By Fabio Palmigiani in Rio de Janeiro
All four panelists agreed that regulatory changes – including giving greater flexibility to local content requirements, the extension of the Repetro tax regime, the end of Petrobras’ role as the sole operator in the pre-salt province, and having clear rules on unitisation – are key to making Brazil attractive again to international and private investors.
“We are all in search of the lost competitiveness and profitability after the end of the commodities super cycle,” said Jorge Camargo, president of the Brazilian Petroleum Institute (IBP).
According to Camargo, combined revenues in the global oil and gas industry fell from $3.2 trillion in 2013 to a projected $1.5 trillion in 2016 due to the sharp drop in crude prices, and Brazil is one of the countries that has been affected the most.
“A few years ago, there was this overall perception that oil prices would stay above $100 per barrel in the long run. Now, all oil companies are reviewing their projects to this new level of $50 per barrel,” he said.
“And there is no doubt that the environment for work in Brazil in recent years has weighted on investment decisions, making the country less attractive.”
Camargo highlighted that the Brazilian potential has not changed, with pre-salt representing a big opportunity for investments, but he said reforms – such as the ones being approved by new President Michel Temer and his administration – are necessary to unlock the sector.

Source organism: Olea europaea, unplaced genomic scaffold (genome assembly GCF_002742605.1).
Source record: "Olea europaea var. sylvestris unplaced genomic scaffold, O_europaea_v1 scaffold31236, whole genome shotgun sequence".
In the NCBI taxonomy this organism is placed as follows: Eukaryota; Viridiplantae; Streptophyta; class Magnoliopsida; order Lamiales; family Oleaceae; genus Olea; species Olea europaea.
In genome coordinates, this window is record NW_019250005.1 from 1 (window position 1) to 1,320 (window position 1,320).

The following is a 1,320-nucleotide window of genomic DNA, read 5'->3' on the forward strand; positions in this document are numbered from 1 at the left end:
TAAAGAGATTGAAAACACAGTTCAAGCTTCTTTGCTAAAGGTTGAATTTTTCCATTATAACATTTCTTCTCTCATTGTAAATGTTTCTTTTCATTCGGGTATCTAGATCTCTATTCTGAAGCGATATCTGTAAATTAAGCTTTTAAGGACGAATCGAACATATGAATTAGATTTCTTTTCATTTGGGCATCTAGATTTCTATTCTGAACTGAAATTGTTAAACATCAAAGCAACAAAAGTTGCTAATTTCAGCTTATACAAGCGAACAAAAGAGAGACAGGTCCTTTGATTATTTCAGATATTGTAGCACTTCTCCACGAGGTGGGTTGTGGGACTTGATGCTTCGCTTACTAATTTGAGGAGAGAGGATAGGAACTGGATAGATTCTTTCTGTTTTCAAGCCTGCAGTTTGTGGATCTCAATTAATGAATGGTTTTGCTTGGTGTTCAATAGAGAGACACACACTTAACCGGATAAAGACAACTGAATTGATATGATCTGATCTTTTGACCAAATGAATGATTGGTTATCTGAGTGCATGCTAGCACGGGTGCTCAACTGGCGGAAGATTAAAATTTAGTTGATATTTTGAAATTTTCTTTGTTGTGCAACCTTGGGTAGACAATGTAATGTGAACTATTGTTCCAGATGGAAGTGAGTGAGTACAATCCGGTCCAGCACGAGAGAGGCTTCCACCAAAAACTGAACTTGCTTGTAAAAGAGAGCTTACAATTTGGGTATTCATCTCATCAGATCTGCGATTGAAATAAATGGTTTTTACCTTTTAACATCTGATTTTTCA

A study published by Brazil’s national development bank BNDES said the country is expected to receive 612 billion reais ($196.1 billion) in investments from 2016 to 2019, of which 53% will come from the oil and gas industry.
Camargo pointed out three potentially huge pre-salt blocks in the Santos basin – Saturno, Peroba and Pau-Brasil, covering an area of approximately 1100 square kilometres – as likely candidates to be auctioned off soon by the government.
Augusto Salomon, executive president of the Brazilian gas association Abegas, called specifically for the government to promote regulatory changes in the natural gas market.
“We are working on three pillars – ensure competition, develop the market and improve governance. If we can do that, this can generate 27 billion reais worth of investments in the gas sector,” said Salomon.
Petrobras is in the process of divesting a number of natural gas assets, and recently sold a 90% stake in the NTS pipeline business for $5.2 billion.
Leonardo Gadotti Filho, head of Brazil’s lubricants union Sindicom, defended actions to unlock investments in the biofuels sector, while Jose Firmo, president of Abespetro, the industry association for supply chain companies, talked about competitiveness and scale in the Brazilian market.
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